Bath’s popularity as a holiday destination began in Roman times when it was a hub of relaxation, wellness, and rest. And they weren’t the only ones who loved this city; it was a favorite of Jane Austen’s too. In her works, the city repeatedly features as the cosmopolitan town her characters visit for a little fashion, elegant society, and some light husband-hunting. While you might not have quite the same aims in mind today, you’ll still find it to be an elegant city, full of fashionable establishments, historic attractions, and unique sights.
Every year over 1 million visitors head to the city to view the original Roman Baths and to bathe in the healing thermal waters of the Thermae Bath Spa. Another major city attraction is the Georgian architecture of such places as The Royal Crescent, The Circus, and the Assembly Rooms. The honey-colored bath stone used for these buildings is one of the reasons Bath is regularly voted one of the most beautiful cities in the UK. On top of that, the entire city has been named a Unesco World Heritage site for its beauty and cultural importance.
Isle of Wight
If it was good enough for Queen Victoria, then it’s good enough for us! Actually, this little island off the south coast of England is a beautiful holiday destination, even without the royal recommendation. But if you love a bit of Royal Family history, you can visit their holiday home, Osborne House.
For everyone else, it’s generally about the beaches and the climate. As one of the sunniest spots in the UK, with an astounding range of beaches, it’s a perfect summer holiday destination. So laze the days away on long golden sand stretches, or head to rugged, shingle beaches better suited for dog walkers and nature lovers. Hikers and cyclists will find plenty of trails crisscrossing the island, and sightseers won’t run out of dramatic coastal scenery, picture-perfect thatched cottages, medieval ruins, and stately homes.
Check the calendar before you visit because this little island hosts a lot of events! There are festivals for everything from garlic to gin, plus Cowes Week for all things yacht-related, and the Isle of Wight Proms for classical music, comedy, and theatre. And, of course, Bestival and The Isle of Wight Festival, which brings world-class headliners and thousands of music lovers to the island every year.
Manchester is England’s (unofficial) second city and the capital of the North of England. It’s a wonderful, vibrant city packed with sights, activities, and the unique spirit of the Mancunian people. This is the city that started the Industrial Revolution, pioneered Women’s Suffrage, educated 25 Nobel Prize winners, gave us Oasis, two of the world’s best football teams, and the world’s longest-running soap opera.
If you’re after an action-packed city break, this could be the destination for you, whether you’re after some retail therapy, a little art and culture, or a bit of urban exploring. Maybe you want to watch a premiership football match or catch a gig at Europe’s largest indoor arena. Or maybe you want to experience some of the best nightlife in the UK. Whatever you’re after, this city can provide.
But it’s not just about the city itself. Manchester is known as the ‘Gateway to the North’ because it’s ideally placed as a base of exploration for other beautiful destinations. The Peak District, Lake District, Yorkshire Dales, and North Wales are all within easy distance, as is Liverpool if you fancy exploring another city.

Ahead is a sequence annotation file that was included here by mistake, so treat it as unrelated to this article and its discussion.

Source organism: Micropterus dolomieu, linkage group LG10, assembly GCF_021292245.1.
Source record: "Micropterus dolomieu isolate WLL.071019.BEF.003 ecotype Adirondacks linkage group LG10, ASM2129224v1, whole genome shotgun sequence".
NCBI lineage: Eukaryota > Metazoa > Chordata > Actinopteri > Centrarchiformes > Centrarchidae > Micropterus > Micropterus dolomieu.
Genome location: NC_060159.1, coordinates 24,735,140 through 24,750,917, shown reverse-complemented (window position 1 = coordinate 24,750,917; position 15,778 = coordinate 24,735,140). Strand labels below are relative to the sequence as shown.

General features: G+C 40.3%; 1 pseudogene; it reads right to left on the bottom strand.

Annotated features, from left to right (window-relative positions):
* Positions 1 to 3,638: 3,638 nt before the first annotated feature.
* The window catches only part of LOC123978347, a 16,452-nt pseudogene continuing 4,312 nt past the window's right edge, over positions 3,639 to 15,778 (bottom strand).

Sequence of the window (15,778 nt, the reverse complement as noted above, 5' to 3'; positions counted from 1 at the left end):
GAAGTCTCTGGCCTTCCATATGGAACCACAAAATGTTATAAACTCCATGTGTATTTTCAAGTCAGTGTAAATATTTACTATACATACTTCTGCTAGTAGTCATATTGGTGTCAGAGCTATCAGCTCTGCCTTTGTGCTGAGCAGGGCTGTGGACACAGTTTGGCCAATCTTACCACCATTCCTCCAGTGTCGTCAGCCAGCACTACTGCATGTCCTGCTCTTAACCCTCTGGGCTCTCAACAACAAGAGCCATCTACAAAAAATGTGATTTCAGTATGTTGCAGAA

Sometimes known as ‘London by the Sea’, Brighton is a brilliant destination for those who want a seaside holiday with a difference. You’ve got the beach with all its seaside amenities and activities. You can eat ice cream and fish and chips, visit the pier and play on the amusements. You can swim and sail and sunbathe. But you can also enjoy the wonderfully cosmopolitan atmosphere that comes from being only an hour’s train ride from London.
Brighton has long been a popular holiday destination for Londoners, and where the Londoners go, the trends tend to follow. So in Brighton, you’ll find the art, theatre, dining, nightlife, and music scenes of a much bigger city. But it’s not all hand-me-downs from its big city sister. Brighton has a vibrant personality all of its own. It attracts people with artistic flair, hippy spirit, and alternative lifestyles, so you’ll find the city full of quirky bars, independent shops, bohemian street art, and hipster cafes. And of course, Brighton wouldn’t be Brighton without its famously active LGBTQ+ community, diverse population, and inclusive attitudes.
The south coast of England gets a lot of attention, but what about up north? Northumberland is as far north as you can go without straying into Scotland, and it’s one of the most beautiful and under-visited holiday destinations in England.
Northumberland is one of the least populated places in the country. It is a land of wide-open spaces, deserted national parks, and beautiful beaches with barely anyone else in sight – unless you count the seals and the puffins! And the lack of population has another bonus, no light pollution! So you can enjoy some of the clearest night skies in the whole country.
Spend your holiday strolling rugged beaches, watching rare wildlife, hiking through ancient river valleys and heather-covered moors. Go for a stroll along historic Hadrian’s Wall, and explore the many castles – including Alnwick Castle of Harry Potter fame. And when you can’t walk any further, hunt down the most traditional country pub you can find and have a pot of Earl Grey Tea, (created in Northumberland), or a well-deserved pint of local ale.
So, do you think you can pick your next holiday destination from that list of England’s top spots? If you still can’t decide, well, then you’d better visit them all!